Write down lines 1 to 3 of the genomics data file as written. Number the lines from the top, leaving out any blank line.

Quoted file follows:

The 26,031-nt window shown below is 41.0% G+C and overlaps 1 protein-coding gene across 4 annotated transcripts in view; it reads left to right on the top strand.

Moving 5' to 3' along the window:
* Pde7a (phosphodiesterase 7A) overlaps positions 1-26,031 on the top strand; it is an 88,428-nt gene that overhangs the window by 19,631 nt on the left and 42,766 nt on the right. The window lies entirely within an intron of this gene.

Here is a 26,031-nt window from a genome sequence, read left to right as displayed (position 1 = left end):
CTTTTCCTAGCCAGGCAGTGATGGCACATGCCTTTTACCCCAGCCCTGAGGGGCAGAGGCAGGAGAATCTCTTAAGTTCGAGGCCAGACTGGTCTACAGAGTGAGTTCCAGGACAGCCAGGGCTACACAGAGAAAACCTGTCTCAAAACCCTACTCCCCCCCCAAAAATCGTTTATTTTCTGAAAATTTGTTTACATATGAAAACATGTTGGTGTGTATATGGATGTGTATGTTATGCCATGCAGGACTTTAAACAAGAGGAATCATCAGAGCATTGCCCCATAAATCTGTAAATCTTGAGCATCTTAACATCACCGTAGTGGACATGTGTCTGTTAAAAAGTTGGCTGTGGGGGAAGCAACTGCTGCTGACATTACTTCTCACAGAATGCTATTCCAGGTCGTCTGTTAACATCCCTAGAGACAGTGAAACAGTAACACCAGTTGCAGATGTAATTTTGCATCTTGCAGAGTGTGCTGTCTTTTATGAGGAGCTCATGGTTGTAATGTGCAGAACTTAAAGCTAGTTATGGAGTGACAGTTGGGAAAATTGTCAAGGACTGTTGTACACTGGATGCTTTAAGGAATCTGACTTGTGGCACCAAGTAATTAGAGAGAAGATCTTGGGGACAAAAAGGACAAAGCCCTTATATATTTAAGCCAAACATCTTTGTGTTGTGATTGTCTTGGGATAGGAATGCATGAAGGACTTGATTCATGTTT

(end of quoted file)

The 26,031-nt window shown below is 41.0% G+C and overlaps 1 protein-coding gene across 4 annotated transcripts in view; it reads left to right on the top strand.

Moving 5' to 3' along the window:
* Pde7a (phosphodiesterase 7A) overlaps positions 1-26,031 on the top strand; it is an 88,428-nt gene that overhangs the window by 19,631 nt on the left and 42,766 nt on the right. The window lies entirely within an intron of this gene.